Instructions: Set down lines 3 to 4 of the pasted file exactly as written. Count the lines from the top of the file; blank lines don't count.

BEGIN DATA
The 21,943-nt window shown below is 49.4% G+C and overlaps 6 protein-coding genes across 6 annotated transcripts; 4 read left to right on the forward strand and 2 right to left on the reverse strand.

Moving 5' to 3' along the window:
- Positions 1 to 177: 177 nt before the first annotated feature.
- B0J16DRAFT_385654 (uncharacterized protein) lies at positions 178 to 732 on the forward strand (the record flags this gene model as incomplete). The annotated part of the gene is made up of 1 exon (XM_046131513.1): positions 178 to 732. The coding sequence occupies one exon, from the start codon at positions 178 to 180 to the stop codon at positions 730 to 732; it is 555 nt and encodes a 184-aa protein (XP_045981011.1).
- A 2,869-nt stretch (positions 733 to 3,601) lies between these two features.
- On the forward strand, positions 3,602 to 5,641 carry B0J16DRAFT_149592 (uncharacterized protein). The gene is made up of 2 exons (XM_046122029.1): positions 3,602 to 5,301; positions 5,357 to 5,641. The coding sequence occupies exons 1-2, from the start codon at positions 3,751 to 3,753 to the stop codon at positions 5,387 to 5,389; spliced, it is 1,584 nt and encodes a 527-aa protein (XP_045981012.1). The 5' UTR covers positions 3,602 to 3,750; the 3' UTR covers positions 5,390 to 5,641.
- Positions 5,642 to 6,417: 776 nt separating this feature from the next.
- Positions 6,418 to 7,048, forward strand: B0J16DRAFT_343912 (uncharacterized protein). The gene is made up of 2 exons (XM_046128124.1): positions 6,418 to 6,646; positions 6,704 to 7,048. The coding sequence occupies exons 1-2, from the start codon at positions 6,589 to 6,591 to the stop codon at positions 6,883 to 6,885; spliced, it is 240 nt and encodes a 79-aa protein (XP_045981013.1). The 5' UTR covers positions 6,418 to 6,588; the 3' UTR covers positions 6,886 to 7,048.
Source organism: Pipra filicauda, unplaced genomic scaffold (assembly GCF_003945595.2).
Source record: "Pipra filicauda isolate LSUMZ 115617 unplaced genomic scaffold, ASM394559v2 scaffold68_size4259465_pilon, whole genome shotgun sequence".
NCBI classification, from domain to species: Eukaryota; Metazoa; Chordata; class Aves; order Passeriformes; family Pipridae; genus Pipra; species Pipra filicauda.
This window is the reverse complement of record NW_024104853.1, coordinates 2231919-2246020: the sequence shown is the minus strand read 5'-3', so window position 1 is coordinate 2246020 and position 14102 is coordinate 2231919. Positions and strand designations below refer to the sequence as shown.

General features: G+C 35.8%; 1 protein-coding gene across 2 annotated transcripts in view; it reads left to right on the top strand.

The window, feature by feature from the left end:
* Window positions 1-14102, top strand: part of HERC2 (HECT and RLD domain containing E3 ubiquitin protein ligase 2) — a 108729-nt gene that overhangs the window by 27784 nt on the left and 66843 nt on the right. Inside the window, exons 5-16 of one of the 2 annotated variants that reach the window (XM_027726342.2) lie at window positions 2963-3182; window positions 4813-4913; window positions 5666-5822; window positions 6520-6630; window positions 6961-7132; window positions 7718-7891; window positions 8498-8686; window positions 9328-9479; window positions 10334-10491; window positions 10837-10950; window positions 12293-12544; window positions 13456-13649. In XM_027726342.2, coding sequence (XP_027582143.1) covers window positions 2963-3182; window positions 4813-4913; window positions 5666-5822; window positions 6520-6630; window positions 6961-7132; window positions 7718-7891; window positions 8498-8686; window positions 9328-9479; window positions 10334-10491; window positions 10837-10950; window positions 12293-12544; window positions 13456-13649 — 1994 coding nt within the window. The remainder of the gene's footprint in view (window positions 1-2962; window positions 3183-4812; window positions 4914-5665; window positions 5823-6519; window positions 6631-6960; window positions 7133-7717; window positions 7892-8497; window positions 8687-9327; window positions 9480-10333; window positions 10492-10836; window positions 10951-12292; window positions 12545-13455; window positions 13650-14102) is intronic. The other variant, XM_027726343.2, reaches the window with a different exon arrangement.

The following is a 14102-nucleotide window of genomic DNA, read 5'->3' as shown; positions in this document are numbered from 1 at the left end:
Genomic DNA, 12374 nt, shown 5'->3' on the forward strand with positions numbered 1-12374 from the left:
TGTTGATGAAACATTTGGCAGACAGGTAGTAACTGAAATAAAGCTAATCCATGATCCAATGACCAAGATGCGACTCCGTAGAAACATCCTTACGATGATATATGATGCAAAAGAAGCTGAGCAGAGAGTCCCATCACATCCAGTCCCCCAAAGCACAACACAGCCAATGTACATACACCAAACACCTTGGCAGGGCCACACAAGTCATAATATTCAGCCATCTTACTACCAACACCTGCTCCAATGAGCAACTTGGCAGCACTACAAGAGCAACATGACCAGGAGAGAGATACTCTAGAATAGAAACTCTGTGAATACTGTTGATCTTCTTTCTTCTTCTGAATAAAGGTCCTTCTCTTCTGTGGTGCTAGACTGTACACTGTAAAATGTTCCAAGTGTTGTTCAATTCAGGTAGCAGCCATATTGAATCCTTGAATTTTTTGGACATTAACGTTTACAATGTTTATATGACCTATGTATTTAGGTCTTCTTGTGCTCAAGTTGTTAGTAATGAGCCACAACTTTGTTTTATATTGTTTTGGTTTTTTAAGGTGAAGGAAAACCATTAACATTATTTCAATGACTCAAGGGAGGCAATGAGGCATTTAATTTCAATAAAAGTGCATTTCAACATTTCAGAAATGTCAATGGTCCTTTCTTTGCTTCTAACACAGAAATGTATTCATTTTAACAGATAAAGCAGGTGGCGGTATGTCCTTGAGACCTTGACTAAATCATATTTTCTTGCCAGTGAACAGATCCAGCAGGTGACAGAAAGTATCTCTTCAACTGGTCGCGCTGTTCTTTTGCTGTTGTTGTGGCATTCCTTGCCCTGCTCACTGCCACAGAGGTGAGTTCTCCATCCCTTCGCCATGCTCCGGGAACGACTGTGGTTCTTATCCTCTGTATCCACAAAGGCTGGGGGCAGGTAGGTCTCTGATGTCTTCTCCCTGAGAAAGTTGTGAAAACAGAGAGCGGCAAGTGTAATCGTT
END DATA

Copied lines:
- Positions 1 to 177: 177 nt before the first annotated feature.
- B0J16DRAFT_385654 (uncharacterized protein) lies at positions 178 to 732 on the forward strand (the record flags this gene model as incomplete). The annotated part of the gene is made up of 1 exon (XM_046131513.1): positions 178 to 732. The coding sequence occupies one exon, from the start codon at positions 178 to 180 to the stop codon at positions 730 to 732; it is 555 nt and encodes a 184-aa protein (XP_045981011.1).